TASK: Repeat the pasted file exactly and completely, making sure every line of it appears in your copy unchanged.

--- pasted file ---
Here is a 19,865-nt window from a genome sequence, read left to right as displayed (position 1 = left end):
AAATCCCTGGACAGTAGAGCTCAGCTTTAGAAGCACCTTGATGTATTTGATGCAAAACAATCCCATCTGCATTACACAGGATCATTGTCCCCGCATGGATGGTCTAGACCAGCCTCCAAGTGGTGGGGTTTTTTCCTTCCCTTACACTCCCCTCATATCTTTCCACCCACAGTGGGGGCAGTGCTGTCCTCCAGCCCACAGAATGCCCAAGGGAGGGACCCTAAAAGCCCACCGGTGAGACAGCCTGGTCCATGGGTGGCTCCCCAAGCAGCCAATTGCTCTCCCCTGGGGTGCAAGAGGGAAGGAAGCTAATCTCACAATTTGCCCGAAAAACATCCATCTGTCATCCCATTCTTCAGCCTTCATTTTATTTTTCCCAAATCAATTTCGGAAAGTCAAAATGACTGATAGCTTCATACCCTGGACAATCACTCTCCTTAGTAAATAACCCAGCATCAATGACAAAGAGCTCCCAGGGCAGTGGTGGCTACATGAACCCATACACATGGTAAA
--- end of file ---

Here is a 19,865-nt window from a genome sequence, read left to right as displayed (position 1 = left end):
AAATCCCTGGACAGTAGAGCTCAGCTTTAGAAGCACCTTGATGTATTTGATGCAAAACAATCCCATCTGCATTACACAGGATCATTGTCCCCGCATGGATGGTCTAGACCAGCCTCCAAGTGGTGGGGTTTTTTCCTTCCCTTACACTCCCCTCATATCTTTCCACCCACAGTGGGGGCAGTGCTGTCCTCCAGCCCACAGAATGCCCAAGGGAGGGACCCTAAAAGCCCACCGGTGAGACAGCCTGGTCCATGGGTGGCTCCCCAAGCAGCCAATTGCTCTCCCCTGGGGTGCAAGAGGGAAGGAAGCTAATCTCACAATTTGCCCGAAAAACATCCATCTGTCATCCCATTCTTCAGCCTTCATTTTATTTTTCCCAAATCAATTTCGGAAAGTCAAAATGACTGATAGCTTCATACCCTGGACAATCACTCTCCTTAGTAAATAACCCAGCATCAATGACAAAGAGCTCCCAGGGCAGTGGTGGCTACATGAACCCATACACATGGTAAA